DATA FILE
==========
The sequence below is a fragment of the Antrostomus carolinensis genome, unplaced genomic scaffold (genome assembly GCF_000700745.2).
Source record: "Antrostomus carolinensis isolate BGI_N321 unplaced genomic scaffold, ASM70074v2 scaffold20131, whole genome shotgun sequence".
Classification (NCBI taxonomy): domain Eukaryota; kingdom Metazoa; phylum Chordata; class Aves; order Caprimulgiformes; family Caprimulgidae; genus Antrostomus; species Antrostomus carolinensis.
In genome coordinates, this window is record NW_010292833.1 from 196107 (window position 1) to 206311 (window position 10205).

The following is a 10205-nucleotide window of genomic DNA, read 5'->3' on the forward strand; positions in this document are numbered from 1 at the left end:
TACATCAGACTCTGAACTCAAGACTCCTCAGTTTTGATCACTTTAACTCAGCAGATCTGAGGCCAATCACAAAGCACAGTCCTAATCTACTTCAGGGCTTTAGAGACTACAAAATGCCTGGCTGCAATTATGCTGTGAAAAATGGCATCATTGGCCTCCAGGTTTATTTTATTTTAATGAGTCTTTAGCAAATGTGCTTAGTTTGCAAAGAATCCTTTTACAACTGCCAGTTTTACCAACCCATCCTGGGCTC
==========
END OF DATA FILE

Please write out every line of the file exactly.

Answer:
The sequence below is a fragment of the Antrostomus carolinensis genome, unplaced genomic scaffold (genome assembly GCF_000700745.2).
Source record: "Antrostomus carolinensis isolate BGI_N321 unplaced genomic scaffold, ASM70074v2 scaffold20131, whole genome shotgun sequence".
Classification (NCBI taxonomy): domain Eukaryota; kingdom Metazoa; phylum Chordata; class Aves; order Caprimulgiformes; family Caprimulgidae; genus Antrostomus; species Antrostomus carolinensis.
In genome coordinates, this window is record NW_010292833.1 from 196107 (window position 1) to 206311 (window position 10205).

The following is a 10205-nucleotide window of genomic DNA, read 5'->3' on the forward strand; positions in this document are numbered from 1 at the left end:
TACATCAGACTCTGAACTCAAGACTCCTCAGTTTTGATCACTTTAACTCAGCAGATCTGAGGCCAATCACAAAGCACAGTCCTAATCTACTTCAGGGCTTTAGAGACTACAAAATGCCTGGCTGCAATTATGCTGTGAAAAATGGCATCATTGGCCTCCAGGTTTATTTTATTTTAATGAGTCTTTAGCAAATGTGCTTAGTTTGCAAAGAATCCTTTTACAACTGCCAGTTTTACCAACCCATCCTGGGCTC